"The internet: A magnificent new technology combining the credibility of
anonymous hearsay with the excitement of typing."
(The book): A citizen's guide to democracy inaction, The Daily Show, 2004
"Respect for the truth
and the right of the public to truth
is the first duty of the journalist."
- Code of conduct, International Federation of Journalists
journalists ignore abuses of the public language by people of influence
and power, and reproduce without comment words that are intended
deceive and manipulate ... when this happens journalism
ceases to be journalism and becomes a kind of propaganda."
- Don Watson:
'Death sentence: The decay of public language'
Editorial: More than anything else, it is the media corporations' irresponsibility in
uncritically accepting such deceitful practices by politicians, media commentators and reporters that serves to deny real meaning to
the daily language of public debate. This in turn severely undermines public understanding and the overall health of
'democracy' itself, let alone the genuine exercise
of 'free speech' around the world.
It is easy to overlook the fact that
the behavior of the media is fundamental to our well being. Because the reality is that - beyond the limits of our personal realms
of activity - the major way we
obtain information (and ultimately develop opinions) on our wider locality, state,
nation and the world is via these largely unregulated, communication channels.
Despite their critical importance
to society and the significant financial gains many make from their use of a public asset (the airwaves), the mainstream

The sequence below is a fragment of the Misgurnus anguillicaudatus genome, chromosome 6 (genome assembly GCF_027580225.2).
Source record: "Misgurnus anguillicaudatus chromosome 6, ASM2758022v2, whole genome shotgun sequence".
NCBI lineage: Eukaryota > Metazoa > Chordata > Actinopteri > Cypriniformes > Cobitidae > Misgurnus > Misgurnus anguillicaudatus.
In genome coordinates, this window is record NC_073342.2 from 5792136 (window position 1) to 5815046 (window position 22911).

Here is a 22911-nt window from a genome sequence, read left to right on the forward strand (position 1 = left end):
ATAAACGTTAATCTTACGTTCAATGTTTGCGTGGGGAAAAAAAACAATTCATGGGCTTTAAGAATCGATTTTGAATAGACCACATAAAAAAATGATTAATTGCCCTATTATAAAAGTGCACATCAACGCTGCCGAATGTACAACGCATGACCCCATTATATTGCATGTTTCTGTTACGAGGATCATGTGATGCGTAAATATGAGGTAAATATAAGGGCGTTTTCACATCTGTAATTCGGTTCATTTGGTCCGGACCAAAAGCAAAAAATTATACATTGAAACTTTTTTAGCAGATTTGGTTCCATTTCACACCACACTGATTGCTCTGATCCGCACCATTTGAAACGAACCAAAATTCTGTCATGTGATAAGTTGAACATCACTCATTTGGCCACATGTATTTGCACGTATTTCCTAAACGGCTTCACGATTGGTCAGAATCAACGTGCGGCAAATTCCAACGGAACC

media are basically not required to live up to any significant codes of social responsibility and ethical behavior by any meaningful
Such failures on their part ... and that of our politicians and governments ... should not
with resignation or a 'sigh', but instead loudly and consistently challenged until the sheer weight of public pressurebrings on a greater respect for the truth and more accurate and honest use
of public language.
In public life, actions
must again come to speak more loudly than words. Candour and openness be more warmly welcomed than rhetoric and spin ... or
trickery and fraud. All the mind-numbing nonsense represented by 'poli-speak' and 'double-think' (a phenomenon
worsened by the extremes of PR, polling and marketing) instantly treated with the public contempt it deserves.
is ironic that it took the pen of one of the most skilled and accomplished of 20th Century journalists, George Orwell, to
predict the extent of manipulation, abuse and decay of the public language occurring today. During the past five years,
the truth of his words seems more evident than ever.
These disturbing aspects of '1984' may be arriving later rather than
sooner, but nonetheless today's 'people's representatives' and their co-defendants the 'people's media' must
be brought to account by all concerned Americans - if so many of our most basic and hard won, democratic freedoms (including genuine
'freedom of the press') are to survive.
It is not by chance that the contentious push for fundamental global change and
reform has seemingly been targeting virtually everything and everyone (whether at home or abroad) ... except the development
of more responsible & inclusive media networks, a more effective political system, more trustworthy voting system, improved
system of justice, and more honest approach to fostering greater freedom, financial security and democracy in the world.
All the complicated talk of 'globalization' (and its predominantly narrow economic view of our planet), coupled with the
otherwise 'trivializing role' of the modern media, also avoids any serious discussion of what seems to be a deeper
human need to agree upon a universal set of ethical values and life principles (e.g. one based on the 'Universal
Charter of Human Rights'). Providing, in effect, a more noble means by which citizens, communities, nations ... and
even journalists, congressmen & corporations ... can truly measure their behavior, self worth and achievements on Earth.
on: 'Quotable quotes' on the U.S. media]